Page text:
The American Academy of Pediatrics offers some tips to parents about talking to children about the dangers lurking online, but an attorney who is representing one of the 31 Rochester, MI, teens who potentially face felony charges for sexting nude images of themselves and their friends says action is as important as talking.
Attorney Shannon Smith told WJBK-TV that parents should disable the Snapchat application on their kids phones as a precautionary measure.
How are you talking to your kids about the dangers of online predators? Do you have any tips that would be helpful to others?
Snapchat has caused issues in many of my cases, Smith said. The Snapchat app allows children to take photos without leaving a trace of the photo on your phone. It leads children to believe that there will be no consequences.
About half of all Snapchat users are between the ages of 13-17, according to a story on The Telegraph, and the application was the culprit in the leaking of about 90,000 images reportedly leaked online in what has been dubbed The Snappening.
A handful of celebrities including ]Jennifer Lawrence, Rihanna, Kim Kardashian, Jessica Brown-Findlay and Nick Hogan have allegedly had private images shared online but increasingly children are being targeted, the newspaper said.
A third-party client, Snapsaved.com,
has admitted it was the source of the leaked photos, The
Landing Kids On Sex Offender List... For Life 4:20
as if kids sexting is sexually dievents. Yet, in many
states, child pornography laws haven't caught up with cyber
space and in some states like Pennsylvania, an underage girl
can send an underage boy a photo of her in a bar and be
charged as a child pornographer and he could also be charged
by just having it on his phone (not sending it, not showing
it, may not even know it is there. An evil way to frame
someone, I'd say. - Gordon Clay
Sexting - sending provocative pictures or text messages - is the latest trend among teens and young adults expressing their sexuality in the digital realm. A recent study conducted by cosmogirl.com found 20 per cent of teens between 13 and 19 have sent a naughty message or posted a nude photo online.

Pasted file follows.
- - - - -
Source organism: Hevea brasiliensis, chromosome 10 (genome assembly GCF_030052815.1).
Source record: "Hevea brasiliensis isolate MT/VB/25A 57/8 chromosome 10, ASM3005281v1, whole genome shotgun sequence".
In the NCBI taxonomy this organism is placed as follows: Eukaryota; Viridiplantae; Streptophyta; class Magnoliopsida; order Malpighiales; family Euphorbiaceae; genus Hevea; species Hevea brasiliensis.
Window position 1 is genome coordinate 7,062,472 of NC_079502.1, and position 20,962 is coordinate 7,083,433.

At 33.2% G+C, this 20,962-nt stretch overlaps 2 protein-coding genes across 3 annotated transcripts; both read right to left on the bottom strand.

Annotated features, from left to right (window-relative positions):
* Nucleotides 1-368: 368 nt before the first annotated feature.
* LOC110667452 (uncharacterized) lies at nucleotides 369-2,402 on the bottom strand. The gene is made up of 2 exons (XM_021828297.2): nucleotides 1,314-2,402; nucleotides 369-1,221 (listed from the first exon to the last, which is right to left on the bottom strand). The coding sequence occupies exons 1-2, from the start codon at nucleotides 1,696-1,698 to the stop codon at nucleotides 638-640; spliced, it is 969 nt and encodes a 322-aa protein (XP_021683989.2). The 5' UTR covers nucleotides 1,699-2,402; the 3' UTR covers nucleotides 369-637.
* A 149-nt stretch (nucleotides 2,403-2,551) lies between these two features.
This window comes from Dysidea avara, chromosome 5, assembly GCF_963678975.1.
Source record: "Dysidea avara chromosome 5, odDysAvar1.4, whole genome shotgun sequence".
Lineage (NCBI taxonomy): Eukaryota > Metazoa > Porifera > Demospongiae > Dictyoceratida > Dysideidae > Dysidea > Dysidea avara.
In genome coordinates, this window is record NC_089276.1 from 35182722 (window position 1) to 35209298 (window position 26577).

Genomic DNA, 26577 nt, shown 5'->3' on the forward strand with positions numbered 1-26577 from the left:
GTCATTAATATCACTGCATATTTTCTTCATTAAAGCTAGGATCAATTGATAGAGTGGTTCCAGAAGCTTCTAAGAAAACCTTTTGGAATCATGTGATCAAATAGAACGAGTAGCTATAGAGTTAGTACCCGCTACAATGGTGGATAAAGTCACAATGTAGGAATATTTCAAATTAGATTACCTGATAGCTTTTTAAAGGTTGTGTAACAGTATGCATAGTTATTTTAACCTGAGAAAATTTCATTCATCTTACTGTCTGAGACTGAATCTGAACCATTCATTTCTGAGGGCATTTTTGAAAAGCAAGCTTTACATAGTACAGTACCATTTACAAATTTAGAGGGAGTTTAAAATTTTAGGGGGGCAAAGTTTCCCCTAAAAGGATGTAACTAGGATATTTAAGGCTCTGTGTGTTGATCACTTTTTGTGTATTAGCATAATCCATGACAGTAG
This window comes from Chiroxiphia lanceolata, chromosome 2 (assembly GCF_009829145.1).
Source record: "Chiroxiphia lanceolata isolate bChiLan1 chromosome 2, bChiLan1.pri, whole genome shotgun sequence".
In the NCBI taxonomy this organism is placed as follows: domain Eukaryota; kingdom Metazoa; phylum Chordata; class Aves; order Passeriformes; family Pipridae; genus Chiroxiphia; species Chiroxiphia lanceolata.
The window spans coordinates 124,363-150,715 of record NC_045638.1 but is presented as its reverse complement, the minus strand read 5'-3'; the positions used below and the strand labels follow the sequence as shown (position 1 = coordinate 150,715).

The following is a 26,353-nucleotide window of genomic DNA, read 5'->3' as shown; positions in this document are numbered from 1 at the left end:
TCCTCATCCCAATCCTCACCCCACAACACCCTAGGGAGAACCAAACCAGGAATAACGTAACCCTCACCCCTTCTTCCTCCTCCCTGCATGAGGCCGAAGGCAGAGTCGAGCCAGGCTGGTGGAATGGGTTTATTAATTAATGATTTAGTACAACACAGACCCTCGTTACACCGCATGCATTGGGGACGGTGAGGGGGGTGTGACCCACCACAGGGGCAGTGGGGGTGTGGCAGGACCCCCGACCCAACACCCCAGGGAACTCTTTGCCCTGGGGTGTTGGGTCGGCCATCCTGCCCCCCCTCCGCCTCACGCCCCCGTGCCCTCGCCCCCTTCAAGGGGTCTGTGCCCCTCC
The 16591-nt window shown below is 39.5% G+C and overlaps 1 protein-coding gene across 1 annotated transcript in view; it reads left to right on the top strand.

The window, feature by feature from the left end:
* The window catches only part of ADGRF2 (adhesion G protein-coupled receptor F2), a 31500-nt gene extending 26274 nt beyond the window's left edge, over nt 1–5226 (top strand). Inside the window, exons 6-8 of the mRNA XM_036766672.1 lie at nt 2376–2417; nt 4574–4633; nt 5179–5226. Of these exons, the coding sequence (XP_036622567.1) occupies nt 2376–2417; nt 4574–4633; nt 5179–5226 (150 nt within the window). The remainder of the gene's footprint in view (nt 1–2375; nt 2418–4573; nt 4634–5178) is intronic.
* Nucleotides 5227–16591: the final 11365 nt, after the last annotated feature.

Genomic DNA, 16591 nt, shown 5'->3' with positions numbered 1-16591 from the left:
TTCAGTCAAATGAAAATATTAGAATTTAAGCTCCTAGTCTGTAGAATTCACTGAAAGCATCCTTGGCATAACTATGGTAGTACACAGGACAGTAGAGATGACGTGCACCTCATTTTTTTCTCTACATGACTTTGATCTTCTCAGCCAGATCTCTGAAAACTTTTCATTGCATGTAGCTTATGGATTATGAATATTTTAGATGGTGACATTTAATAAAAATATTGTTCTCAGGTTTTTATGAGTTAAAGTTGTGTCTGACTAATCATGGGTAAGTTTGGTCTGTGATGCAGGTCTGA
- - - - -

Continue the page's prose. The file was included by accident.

Sexting can be controversial when it involves teens. According to an Associated Press report last month, three teen girls at a Pennsylvania high school who allegedly sent revealing cellphone photos of themselves were slapped with child pornography charges, as were the boys who received them.
But it's not just hormonal teens sending seductive images and words with their cellphones.
Vancouver-based sex therapist Dr. David McKenzie says sexting can be used as a tool to stoke the flames for couples in need of a spark. Just be sure not to let naughty midday messages turn into a crutch.
"You need to build a healthy distance in a relationship to have your own life," McKenzie said. "Sex messaging should be done occasionally and like anything, it can become boring after a while."
But when the going is good it can be really good, according to exotic dancer-turned-entrepreneur Ryann Rain.
"It's another way of flirting," she says. "Sexting is a tease like anything else and I certainly love to tease."
Rain, who runs workshops for housewives wanting to feel a little less desperate, says sexting adds a sense of anticipation.
"One little text can lead to a response back and then things go from there," she says.